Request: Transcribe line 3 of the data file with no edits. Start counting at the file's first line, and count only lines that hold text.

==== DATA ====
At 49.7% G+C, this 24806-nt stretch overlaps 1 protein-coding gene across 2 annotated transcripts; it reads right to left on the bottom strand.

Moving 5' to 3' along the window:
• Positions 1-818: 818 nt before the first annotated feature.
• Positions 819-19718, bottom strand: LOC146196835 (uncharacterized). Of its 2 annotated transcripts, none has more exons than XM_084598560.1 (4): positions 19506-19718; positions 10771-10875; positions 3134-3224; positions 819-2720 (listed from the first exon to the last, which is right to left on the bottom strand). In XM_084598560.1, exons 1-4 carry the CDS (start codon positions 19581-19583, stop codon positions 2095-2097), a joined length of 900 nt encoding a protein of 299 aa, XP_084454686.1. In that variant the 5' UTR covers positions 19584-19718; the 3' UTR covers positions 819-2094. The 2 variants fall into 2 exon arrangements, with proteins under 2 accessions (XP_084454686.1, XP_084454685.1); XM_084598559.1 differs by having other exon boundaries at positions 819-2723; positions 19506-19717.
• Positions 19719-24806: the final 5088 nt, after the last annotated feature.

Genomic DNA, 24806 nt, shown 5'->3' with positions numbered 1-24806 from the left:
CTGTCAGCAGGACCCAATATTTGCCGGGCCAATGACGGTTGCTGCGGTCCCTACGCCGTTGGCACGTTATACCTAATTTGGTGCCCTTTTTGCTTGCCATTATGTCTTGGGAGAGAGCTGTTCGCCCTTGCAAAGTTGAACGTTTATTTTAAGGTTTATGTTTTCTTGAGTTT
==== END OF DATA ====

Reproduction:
• Positions 1-818: 818 nt before the first annotated feature.